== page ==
Working in the open is important to me as an Open Government Advisor for the Government of Canada. Beyond my work to share Open Science progress, I also want to share with Canadians my experience on a theme that that is all about sharing: women lack access to information.
Canada’s Open Government cares about women
On a daily basis, my work shows me the value of information. I get why Canadians want government material – whether data, information, or dialogue. But the fact is, that women, both here and in other countries, get their hands on less information than men. This means the Open Government team has an opportunity to change this. And this reality is why I was keen to participate in a conference organized by the Carter Center last month called ‘Women and the Right to Access Information’.
Before sharing what I learned, Canadians should know that women are at the heart of Canada’s actions in the Open Government Partnership (OGP), the leading multilateral initiative that frames what we do. As Canada moves into the role of OGP government co-chair, we are trying to create better results for women.
The conference: from words to action at the Carter Center
The Carter Center conference was outstanding, and brought together professionals in gender, access to information in both the public sector and civil society. Speakers included the first woman president of Liberia, Ellen Johnson Sirleaf, Chair of the Women Political Leaders Global Forum Executive Board, Hanna Birna Kristjánsdóttir, Laura Neuman, Director of the Global Access to Information Program at the Carter Center, and former President of the United States, Jimmy Carter.
The first woman Prime Minister of Senegal, Dr. Aminata Touré offered a gem of wisdom when she encouraged us to focus on ensuring women have access to the information that can help us achieve gender equality. As she spoke, I thought of how different types of information could impact women. Knowing the location of the nearest market is one thing. Knowing the types, prices and quantities of plants your closest community members tend to purchase at the local market offers even greater possibilities.
With this example alone, I immediately saw how this second type of information could improve how a woman manages her garden. Or help provide food for her family. Or help the community at large. It could even help her earn a better living when she sells in-demand foods at the best price and scale. It’s possible to think of many other ways that having information could drastically change her life.
The focus on information for gender equality also set the stage for the working group I co-facilitated on Information and Community Technologies (ICTs), research and data with Nathaniel Heller, Canada’s civil society co-chair of the OGP in 2018-19. We drew on the diversity and devotion of participants to look at the obstacles women face in accessing information: poor technology, heavy workloads, fear of reprisal, and more. From there, we set to building solutions. One of our recommendations was to establish local gathering places where women could benefit from people to help them use information, which would be presented in artistic ways that worked with the local culture. Our group also saw the need for more research in areas where we still lack a clear picture of what stands between women and information.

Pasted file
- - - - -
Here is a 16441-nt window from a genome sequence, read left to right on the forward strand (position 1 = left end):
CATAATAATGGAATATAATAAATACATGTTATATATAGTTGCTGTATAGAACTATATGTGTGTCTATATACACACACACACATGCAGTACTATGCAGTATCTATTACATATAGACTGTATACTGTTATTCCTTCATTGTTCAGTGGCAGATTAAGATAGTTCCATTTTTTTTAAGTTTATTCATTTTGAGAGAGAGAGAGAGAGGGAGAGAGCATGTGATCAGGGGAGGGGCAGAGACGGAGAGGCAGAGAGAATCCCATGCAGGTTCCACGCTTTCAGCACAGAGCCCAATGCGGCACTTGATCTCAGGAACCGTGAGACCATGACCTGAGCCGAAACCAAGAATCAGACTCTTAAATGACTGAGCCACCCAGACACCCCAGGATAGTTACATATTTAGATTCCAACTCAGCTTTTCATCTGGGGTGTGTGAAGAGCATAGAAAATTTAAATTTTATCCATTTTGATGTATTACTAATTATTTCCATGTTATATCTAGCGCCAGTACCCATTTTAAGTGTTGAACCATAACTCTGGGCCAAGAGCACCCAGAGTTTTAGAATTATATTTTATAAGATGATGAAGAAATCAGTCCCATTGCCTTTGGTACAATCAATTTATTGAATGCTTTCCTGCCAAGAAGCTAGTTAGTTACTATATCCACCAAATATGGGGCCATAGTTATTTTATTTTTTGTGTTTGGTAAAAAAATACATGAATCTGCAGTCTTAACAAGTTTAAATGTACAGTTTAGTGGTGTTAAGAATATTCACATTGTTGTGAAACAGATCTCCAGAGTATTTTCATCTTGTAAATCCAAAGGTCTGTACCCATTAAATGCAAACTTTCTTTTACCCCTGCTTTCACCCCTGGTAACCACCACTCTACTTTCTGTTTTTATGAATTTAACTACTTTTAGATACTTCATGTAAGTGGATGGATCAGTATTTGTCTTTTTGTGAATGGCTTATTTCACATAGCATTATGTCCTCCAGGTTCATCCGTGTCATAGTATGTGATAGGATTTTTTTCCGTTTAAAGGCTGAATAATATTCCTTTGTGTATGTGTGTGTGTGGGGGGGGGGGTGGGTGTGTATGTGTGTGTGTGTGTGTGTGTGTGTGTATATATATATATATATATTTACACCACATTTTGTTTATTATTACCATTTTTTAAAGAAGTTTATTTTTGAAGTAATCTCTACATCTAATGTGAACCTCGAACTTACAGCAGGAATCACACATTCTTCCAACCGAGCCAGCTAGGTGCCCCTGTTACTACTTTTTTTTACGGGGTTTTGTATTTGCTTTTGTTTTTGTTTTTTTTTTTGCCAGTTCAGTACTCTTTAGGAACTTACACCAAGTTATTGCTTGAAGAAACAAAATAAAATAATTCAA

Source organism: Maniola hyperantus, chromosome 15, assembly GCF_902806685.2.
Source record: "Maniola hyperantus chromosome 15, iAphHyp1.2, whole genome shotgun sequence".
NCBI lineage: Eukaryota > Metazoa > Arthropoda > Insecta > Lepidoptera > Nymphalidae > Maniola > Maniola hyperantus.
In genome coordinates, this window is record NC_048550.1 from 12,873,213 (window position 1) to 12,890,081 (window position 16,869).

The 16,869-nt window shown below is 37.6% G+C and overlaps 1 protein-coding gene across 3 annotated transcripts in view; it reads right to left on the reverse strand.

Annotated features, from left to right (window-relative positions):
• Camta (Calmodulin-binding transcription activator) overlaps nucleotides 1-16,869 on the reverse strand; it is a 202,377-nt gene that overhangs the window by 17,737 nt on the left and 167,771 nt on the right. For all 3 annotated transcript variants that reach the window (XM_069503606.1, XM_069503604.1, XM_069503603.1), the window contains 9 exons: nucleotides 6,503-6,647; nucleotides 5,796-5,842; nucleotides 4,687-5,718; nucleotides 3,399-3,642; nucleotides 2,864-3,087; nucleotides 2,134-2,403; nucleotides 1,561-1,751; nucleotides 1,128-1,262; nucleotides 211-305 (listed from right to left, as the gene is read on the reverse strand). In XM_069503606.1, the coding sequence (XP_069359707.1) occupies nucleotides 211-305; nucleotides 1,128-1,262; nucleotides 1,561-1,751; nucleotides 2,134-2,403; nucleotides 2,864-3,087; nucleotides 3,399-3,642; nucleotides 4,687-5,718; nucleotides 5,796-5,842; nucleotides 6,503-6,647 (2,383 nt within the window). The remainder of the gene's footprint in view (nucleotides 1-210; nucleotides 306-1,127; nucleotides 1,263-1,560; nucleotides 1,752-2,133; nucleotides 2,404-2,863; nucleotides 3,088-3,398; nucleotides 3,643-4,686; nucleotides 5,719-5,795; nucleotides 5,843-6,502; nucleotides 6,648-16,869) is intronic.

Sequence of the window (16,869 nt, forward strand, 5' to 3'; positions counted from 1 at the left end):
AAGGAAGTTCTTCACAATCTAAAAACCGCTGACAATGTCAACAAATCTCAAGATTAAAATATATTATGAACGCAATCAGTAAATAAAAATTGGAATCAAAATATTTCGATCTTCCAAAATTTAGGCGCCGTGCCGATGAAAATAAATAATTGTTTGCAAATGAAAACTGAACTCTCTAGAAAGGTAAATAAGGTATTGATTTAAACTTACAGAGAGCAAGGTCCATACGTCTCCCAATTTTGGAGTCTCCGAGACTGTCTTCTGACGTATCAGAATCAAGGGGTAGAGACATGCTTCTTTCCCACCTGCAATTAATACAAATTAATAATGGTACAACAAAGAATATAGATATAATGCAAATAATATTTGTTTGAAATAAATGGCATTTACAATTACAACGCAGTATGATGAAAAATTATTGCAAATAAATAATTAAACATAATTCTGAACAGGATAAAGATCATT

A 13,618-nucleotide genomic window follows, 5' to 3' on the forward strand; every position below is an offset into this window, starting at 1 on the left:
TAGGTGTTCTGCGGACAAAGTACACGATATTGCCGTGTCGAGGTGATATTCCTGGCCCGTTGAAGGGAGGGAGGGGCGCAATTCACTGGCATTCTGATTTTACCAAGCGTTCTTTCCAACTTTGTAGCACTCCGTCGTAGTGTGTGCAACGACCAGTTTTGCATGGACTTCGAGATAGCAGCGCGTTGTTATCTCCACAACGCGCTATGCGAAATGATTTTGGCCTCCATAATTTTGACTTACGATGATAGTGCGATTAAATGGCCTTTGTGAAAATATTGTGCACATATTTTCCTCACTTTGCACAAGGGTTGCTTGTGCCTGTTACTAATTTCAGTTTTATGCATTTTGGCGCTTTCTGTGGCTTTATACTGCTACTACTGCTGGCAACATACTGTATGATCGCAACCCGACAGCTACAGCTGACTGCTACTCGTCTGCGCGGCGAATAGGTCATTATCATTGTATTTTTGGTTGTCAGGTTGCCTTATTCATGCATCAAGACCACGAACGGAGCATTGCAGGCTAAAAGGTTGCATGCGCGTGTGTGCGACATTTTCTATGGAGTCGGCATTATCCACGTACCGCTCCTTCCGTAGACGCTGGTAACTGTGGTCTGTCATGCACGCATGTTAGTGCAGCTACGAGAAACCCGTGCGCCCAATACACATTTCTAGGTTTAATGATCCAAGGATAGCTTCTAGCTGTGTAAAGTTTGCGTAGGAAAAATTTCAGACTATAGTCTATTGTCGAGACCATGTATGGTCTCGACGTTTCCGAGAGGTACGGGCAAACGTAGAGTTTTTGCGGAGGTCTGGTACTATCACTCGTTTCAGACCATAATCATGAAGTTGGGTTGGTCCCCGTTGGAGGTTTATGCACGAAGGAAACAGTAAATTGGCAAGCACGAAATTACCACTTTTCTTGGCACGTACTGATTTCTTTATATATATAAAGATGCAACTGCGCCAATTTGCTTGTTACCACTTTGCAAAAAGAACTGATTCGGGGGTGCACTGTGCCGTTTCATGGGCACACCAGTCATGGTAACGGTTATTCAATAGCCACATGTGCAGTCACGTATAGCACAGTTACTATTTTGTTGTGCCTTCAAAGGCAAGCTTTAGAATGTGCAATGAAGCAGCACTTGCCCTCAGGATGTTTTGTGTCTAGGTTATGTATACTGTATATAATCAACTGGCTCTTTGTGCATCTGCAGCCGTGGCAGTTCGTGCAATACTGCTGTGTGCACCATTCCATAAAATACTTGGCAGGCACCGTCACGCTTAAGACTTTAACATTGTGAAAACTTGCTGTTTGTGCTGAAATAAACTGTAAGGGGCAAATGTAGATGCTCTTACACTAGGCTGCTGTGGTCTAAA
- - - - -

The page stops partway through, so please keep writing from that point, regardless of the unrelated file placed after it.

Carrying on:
There’s more to come
In the final plenary, I noticed that even though the groups brought a wide variety of observations, everybody agreed that making sure women can reach, use, and benefit from information is a pressing issue for the world. Not only do women stand to gain equality, but positive outcomes will be felt by others, too.
In response to presentations from the working group facilitators, President Carter encouraged conference participants to stay on site after he left so that we could transform our recommendations into a draft declaration. And we did.
This declaration we drafted to help women will be signed by President Carter and shared with heads of state, as well as participant networks. So you’ll be able to read it soon.
Back in Canada, over 65 participants gathered on International Women’s Day for a frank talk about how Open Government can better serve women. During this engagement session on Feminist Open Government, we touched on many topics, including women’s access to information. This valuable input will help shape Canada’s 4th Action Plan on Open Government and will inform follow-up to the Carter Center declaration.
Celebrating the future role of women in open information
I would love to hear comments on this blog about how Open Government can link women with high-quality information. You can also visit this webpage to find ways to share your thoughts about how Canada’s next Action Plan on Open Government can improve women’s access to valuable information, and more.
Portia Taylor is an Advisor in Open Government with the Treasury Board Secretariat of Canada. Her focus areas include: Open Science, national research data management for Open Data, and feminist Open Government for diverse participation.
Portia’s professional background has centered on health, international development, foreign affairs, and environment. She holds a Bachelor of Arts in sociology and environmental studies from Mcgill University (1998) and a Master of Environmental Studies from York University (2000).